A while ago I bought some ricotta for a new recipe that I wanted to try out. I would say that I’m generally indifferent about ricotta. In the ’80s I used it to make spinach and ricotta parcels, like everyone else, but I can’t say that I’ve used it much at all in the last, ahem, few years.

I haven’t avoided it on purpose – it just hadn’t come up – until I was flicking through my mountain of cook books seeking inspiration one day and found a recipe for kale and ricotta fritters. They sounded like something good to take to work for lunch, so onto the shopping list the ricotta went.

The fritters turned out quite well – although a bit too eggy I thought. There was still a decent amount of the ricotta left and I convinced myself that I’d find another use for it so I put it back in the fridge. Until I didn’t find another use for it, and weeks later when it occurred to me that I should see how it was going, it seemed to be going great, if it was a science experiment. Definitely not going well as an ingredient for future eating purposes.

I’m going to go off-track a bit here, but stick with me. I’ve got a thing that many people mock me about (you know who you are), which is to put organic waste into a bag in the freezer until I’m ready to take the trip downstairs to take the rubbish out. My bin doesn’t get smelly, cockroaches and ants don’t infest my kitchen, and I don’t have to take the garbage out so often. Haters gonna hate. So I tossed the tub of past-its-best ricotta into the freezer to deal with later.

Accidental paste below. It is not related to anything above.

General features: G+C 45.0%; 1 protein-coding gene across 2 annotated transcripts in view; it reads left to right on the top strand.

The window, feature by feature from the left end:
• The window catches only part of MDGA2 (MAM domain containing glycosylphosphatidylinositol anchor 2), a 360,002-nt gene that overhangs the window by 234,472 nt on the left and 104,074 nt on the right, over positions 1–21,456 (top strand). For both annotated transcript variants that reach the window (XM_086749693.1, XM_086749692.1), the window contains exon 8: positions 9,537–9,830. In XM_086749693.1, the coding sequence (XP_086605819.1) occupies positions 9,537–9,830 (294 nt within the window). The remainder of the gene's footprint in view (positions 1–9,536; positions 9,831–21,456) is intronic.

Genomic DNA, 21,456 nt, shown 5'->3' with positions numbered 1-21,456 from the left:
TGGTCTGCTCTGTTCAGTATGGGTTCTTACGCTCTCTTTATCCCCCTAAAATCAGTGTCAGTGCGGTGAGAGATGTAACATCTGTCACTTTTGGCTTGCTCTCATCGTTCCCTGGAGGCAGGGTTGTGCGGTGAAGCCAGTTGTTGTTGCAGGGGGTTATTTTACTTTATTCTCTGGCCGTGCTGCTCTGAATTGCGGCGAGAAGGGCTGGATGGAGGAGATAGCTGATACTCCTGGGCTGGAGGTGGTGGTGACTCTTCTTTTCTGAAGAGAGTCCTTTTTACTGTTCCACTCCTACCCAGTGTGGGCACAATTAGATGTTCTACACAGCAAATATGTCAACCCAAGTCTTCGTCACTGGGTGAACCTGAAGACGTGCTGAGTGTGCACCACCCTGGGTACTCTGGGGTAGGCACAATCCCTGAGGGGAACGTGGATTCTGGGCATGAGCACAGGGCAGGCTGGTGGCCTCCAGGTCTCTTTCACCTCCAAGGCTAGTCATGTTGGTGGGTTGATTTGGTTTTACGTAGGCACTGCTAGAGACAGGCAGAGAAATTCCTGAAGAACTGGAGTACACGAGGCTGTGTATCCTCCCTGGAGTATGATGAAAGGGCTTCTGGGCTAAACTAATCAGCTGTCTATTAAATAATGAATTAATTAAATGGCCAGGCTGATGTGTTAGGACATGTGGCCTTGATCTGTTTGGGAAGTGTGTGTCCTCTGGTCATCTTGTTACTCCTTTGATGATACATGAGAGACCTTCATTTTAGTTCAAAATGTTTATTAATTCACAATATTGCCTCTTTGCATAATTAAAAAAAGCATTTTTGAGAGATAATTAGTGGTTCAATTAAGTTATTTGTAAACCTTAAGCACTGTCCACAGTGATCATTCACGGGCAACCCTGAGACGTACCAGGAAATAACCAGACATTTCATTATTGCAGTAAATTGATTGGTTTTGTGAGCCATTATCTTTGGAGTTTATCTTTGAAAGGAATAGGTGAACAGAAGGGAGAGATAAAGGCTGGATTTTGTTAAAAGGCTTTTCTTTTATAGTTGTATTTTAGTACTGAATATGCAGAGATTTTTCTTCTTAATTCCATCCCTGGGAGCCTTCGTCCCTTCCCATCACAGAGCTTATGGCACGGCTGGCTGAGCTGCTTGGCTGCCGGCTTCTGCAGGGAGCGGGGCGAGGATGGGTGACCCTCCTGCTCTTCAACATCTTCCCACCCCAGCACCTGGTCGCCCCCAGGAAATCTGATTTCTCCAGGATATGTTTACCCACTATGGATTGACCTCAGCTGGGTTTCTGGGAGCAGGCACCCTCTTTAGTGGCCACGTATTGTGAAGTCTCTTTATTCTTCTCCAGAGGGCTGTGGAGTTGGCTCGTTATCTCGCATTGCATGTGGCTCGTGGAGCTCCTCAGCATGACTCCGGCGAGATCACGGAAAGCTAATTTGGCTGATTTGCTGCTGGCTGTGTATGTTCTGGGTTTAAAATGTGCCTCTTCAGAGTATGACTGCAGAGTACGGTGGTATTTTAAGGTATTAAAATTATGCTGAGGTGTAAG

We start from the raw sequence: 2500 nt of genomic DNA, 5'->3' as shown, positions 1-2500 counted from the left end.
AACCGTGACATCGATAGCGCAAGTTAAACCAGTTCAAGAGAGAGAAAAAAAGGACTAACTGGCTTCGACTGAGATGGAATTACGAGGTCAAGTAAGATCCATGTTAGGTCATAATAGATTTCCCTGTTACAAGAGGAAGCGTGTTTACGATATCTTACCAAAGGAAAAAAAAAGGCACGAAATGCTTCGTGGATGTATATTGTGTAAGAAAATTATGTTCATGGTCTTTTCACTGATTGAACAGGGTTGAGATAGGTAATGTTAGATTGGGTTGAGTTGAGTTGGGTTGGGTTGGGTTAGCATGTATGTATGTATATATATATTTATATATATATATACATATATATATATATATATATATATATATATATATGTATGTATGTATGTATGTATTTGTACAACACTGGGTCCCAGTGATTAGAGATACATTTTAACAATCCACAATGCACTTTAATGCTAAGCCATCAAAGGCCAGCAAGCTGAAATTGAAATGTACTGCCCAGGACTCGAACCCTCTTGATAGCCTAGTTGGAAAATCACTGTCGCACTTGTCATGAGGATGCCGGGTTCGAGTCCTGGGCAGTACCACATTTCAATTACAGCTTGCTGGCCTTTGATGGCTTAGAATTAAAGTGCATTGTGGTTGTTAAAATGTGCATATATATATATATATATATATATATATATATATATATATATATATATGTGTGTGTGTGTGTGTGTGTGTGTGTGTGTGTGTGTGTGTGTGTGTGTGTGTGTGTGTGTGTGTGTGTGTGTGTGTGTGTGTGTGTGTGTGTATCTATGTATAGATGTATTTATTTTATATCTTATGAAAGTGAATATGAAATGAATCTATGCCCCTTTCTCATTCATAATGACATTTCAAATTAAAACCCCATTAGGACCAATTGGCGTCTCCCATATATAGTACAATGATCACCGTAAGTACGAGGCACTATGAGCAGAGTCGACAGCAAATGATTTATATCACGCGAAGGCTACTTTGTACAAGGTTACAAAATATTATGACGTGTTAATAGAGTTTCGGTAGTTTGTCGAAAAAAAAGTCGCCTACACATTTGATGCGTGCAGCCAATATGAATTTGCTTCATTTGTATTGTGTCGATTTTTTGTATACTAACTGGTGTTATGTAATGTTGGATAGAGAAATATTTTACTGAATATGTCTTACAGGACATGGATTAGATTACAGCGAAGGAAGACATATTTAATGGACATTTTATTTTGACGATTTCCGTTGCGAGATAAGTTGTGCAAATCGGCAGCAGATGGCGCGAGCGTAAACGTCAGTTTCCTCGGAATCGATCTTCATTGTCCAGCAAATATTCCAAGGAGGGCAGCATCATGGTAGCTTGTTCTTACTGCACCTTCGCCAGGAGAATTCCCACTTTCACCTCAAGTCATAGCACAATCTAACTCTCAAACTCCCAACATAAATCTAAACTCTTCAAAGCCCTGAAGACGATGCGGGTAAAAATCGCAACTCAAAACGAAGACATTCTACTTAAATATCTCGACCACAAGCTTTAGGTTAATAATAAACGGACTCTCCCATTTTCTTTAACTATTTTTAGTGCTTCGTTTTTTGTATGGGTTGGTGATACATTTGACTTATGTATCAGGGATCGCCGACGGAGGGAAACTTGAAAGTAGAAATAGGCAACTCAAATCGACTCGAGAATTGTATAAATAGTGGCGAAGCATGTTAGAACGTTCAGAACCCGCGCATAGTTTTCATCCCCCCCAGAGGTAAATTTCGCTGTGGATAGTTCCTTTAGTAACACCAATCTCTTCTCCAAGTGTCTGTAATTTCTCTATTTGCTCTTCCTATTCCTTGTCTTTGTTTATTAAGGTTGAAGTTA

When I went to get rid of it, I thought I’d take a little peek inside the container to see what it looked like frozen, and that’s when I was struck by the question, would a frozen ricotta dessert work?

I googled it. I could find NO reference on the interwebs to frozen ricotta desserts. Gelato bars have ricotta gelato, so why not, I thought? I bought more ricotta. I whipped it with a little milk and honey. I spooned it into popsicle moulds and waited for it to freeze. And it worked!

20160214_162815[1]

Now I’m not suggesting that a frozen ricotta dessert is in any way a replacement for ice-cream. It most definitely is not. But it is another, quite delicious thing. And get this:  1 cup of cream contains 869 calories and 93g fat. While 1 cup of ricotta has 428 calories and 31.9g fat.

Summer won’t be here for much longer. Try this before it disappears:

What you need:

1 cup ricotta
1 tablespoon milk
2.5 tablespoons honey

What you do:

Place the ricotta and milk into a large bowl and beat with an electric mixer until it’s kind of fluffy. Mix in the honey. Spoon the mixture into popsicle moulds then freeze. Enjoy.

You’re welcome!